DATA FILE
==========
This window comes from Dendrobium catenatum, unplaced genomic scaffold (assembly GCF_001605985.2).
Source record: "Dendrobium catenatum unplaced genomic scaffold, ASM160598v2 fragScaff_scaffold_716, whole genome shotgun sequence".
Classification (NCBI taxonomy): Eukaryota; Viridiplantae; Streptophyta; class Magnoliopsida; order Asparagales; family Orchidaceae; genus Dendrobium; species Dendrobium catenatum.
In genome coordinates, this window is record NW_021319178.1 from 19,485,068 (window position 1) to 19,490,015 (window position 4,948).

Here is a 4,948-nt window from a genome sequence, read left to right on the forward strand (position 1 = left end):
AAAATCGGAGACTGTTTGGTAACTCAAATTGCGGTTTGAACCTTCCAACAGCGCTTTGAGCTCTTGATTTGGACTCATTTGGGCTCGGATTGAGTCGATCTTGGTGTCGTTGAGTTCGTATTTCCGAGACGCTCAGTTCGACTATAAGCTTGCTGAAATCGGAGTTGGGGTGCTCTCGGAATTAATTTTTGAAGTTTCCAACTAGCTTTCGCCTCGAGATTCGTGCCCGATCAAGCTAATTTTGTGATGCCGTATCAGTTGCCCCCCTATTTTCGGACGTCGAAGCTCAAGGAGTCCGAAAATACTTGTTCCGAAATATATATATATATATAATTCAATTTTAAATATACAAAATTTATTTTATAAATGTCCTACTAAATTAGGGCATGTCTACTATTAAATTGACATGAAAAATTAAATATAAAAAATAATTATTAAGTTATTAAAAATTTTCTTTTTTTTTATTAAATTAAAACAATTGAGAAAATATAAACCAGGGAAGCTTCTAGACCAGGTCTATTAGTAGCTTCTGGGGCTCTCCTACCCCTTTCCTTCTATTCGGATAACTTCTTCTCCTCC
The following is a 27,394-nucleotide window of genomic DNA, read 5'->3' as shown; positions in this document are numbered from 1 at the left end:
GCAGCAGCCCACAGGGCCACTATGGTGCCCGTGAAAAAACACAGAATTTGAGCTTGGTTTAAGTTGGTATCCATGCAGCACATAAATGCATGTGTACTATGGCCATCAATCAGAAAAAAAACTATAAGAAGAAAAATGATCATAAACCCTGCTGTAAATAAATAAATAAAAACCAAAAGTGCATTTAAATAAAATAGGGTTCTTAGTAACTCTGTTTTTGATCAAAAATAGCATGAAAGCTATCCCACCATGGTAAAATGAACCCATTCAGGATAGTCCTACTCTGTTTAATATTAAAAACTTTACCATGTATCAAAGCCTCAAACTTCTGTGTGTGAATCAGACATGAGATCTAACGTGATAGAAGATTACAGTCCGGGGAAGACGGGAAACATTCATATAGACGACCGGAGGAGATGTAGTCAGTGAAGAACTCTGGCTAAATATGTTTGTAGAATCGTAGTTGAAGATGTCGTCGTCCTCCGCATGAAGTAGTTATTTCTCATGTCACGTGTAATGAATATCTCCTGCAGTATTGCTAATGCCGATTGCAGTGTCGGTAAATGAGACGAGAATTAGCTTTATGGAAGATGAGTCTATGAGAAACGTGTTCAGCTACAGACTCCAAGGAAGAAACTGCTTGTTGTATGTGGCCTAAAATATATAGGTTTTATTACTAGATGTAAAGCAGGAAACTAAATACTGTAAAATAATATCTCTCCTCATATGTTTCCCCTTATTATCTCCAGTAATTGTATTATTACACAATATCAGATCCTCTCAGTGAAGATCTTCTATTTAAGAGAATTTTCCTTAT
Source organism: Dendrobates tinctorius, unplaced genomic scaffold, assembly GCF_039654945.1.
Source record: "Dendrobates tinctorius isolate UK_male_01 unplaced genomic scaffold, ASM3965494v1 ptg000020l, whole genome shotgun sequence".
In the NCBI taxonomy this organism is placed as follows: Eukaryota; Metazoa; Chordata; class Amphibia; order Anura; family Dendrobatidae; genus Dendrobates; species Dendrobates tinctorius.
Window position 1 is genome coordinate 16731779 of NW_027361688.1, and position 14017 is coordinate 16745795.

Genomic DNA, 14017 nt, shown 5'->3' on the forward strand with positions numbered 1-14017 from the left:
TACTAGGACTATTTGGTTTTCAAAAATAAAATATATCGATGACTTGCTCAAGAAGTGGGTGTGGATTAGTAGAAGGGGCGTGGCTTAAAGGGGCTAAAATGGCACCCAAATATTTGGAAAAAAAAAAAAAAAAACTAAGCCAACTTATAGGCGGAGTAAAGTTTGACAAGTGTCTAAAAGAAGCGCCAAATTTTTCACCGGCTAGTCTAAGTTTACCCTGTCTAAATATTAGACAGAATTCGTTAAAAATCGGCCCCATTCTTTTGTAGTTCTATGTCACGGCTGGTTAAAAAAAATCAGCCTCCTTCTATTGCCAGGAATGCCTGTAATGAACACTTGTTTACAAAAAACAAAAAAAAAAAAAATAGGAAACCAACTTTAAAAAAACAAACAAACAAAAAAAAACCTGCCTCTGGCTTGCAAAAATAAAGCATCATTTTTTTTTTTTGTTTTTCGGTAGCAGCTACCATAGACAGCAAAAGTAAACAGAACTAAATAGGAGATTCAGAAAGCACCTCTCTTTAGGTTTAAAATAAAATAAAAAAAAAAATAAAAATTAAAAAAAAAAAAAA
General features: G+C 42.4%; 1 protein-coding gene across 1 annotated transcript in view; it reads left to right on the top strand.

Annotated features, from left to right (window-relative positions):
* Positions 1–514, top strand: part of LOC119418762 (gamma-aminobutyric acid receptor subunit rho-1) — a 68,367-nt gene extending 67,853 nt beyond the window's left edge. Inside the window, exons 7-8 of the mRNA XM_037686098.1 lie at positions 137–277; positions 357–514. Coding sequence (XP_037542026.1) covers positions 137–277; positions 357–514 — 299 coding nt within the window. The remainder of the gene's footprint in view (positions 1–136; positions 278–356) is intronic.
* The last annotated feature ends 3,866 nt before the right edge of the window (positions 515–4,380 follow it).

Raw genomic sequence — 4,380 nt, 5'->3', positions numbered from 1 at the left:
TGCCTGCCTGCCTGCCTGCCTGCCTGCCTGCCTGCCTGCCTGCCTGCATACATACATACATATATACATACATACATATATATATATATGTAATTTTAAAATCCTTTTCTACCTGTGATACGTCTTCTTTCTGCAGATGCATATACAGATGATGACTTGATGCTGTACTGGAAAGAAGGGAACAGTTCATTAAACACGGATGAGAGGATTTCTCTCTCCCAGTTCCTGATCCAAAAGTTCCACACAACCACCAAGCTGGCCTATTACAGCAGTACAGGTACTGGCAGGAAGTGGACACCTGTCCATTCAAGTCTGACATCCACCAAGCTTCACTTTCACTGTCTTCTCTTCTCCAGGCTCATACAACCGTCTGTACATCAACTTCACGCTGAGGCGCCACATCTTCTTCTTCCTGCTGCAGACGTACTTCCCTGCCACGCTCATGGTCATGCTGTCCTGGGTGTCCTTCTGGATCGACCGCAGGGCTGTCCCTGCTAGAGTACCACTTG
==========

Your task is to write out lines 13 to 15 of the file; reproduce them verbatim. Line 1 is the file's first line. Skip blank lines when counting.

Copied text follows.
Genomic DNA, 14017 nt, shown 5'->3' on the forward strand with positions numbered 1-14017 from the left:
TACTAGGACTATTTGGTTTTCAAAAATAAAATATATCGATGACTTGCTCAAGAAGTGGGTGTGGATTAGTAGAAGGGGCGTGGCTTAAAGGGGCTAAAATGGCACCCAAATATTTGGAAAAAAAAAAAAAAAAACTAAGCCAACTTATAGGCGGAGTAAAGTTTGACAAGTGTCTAAAAGAAGCGCCAAATTTTTCACCGGCTAGTCTAAGTTTACCCTGTCTAAATATTAGACAGAATTCGTTAAAAATCGGCCCCATTCTTTTGTAGTTCTATGTCACGGCTGGTTAAAAAAAATCAGCCTCCTTCTATTGCCAGGAATGCCTGTAATGAACACTTGTTTACAAAAAACAAAAAAAAAAAAAATAGGAAACCAACTTTAAAAAAACAAACAAACAAAAAAAAACCTGCCTCTGGCTTGCAAAAATAAAGCATCATTTTTTTTTTTTGTTTTTCGGTAGCAGCTACCATAGACAGCAAAAGTAAACAGAACTAAATAGGAGATTCAGAAAGCACCTCTCTTTAGGTTTAAAATAAAATAAAAAAAAAAATAAAAATTAAAAAAAAAAAAAA
General features: G+C 42.4%; 1 protein-coding gene across 1 annotated transcript in view; it reads left to right on the top strand.